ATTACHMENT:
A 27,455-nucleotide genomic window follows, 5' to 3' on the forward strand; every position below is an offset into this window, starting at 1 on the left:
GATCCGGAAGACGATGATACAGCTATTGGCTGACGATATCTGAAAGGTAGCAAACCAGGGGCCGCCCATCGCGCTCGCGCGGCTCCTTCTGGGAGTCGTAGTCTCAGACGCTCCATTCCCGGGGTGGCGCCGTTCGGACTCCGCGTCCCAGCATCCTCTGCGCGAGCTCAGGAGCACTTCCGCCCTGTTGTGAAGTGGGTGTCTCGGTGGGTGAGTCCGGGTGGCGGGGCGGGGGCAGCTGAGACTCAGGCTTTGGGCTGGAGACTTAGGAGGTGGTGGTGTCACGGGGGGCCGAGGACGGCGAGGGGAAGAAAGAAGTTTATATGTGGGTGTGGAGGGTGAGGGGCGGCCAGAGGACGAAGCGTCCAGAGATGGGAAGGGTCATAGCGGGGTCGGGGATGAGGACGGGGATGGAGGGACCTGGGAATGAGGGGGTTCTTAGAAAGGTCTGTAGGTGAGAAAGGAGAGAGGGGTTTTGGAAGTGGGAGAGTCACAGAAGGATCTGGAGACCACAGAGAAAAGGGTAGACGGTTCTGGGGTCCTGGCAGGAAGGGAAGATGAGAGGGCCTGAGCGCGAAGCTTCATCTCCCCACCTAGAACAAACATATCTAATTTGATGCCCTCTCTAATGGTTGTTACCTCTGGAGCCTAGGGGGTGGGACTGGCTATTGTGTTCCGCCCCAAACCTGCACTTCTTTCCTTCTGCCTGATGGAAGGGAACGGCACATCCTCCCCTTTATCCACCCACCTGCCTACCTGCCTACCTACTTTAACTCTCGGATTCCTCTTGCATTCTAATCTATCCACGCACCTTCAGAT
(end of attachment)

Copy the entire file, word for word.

A 27,455-nucleotide genomic window follows, 5' to 3' on the forward strand; every position below is an offset into this window, starting at 1 on the left:
GATCCGGAAGACGATGATACAGCTATTGGCTGACGATATCTGAAAGGTAGCAAACCAGGGGCCGCCCATCGCGCTCGCGCGGCTCCTTCTGGGAGTCGTAGTCTCAGACGCTCCATTCCCGGGGTGGCGCCGTTCGGACTCCGCGTCCCAGCATCCTCTGCGCGAGCTCAGGAGCACTTCCGCCCTGTTGTGAAGTGGGTGTCTCGGTGGGTGAGTCCGGGTGGCGGGGCGGGGGCAGCTGAGACTCAGGCTTTGGGCTGGAGACTTAGGAGGTGGTGGTGTCACGGGGGGCCGAGGACGGCGAGGGGAAGAAAGAAGTTTATATGTGGGTGTGGAGGGTGAGGGGCGGCCAGAGGACGAAGCGTCCAGAGATGGGAAGGGTCATAGCGGGGTCGGGGATGAGGACGGGGATGGAGGGACCTGGGAATGAGGGGGTTCTTAGAAAGGTCTGTAGGTGAGAAAGGAGAGAGGGGTTTTGGAAGTGGGAGAGTCACAGAAGGATCTGGAGACCACAGAGAAAAGGGTAGACGGTTCTGGGGTCCTGGCAGGAAGGGAAGATGAGAGGGCCTGAGCGCGAAGCTTCATCTCCCCACCTAGAACAAACATATCTAATTTGATGCCCTCTCTAATGGTTGTTACCTCTGGAGCCTAGGGGGTGGGACTGGCTATTGTGTTCCGCCCCAAACCTGCACTTCTTTCCTTCTGCCTGATGGAAGGGAACGGCACATCCTCCCCTTTATCCACCCACCTGCCTACCTGCCTACCTACTTTAACTCTCGGATTCCTCTTGCATTCTAATCTATCCACGCACCTTCAGAT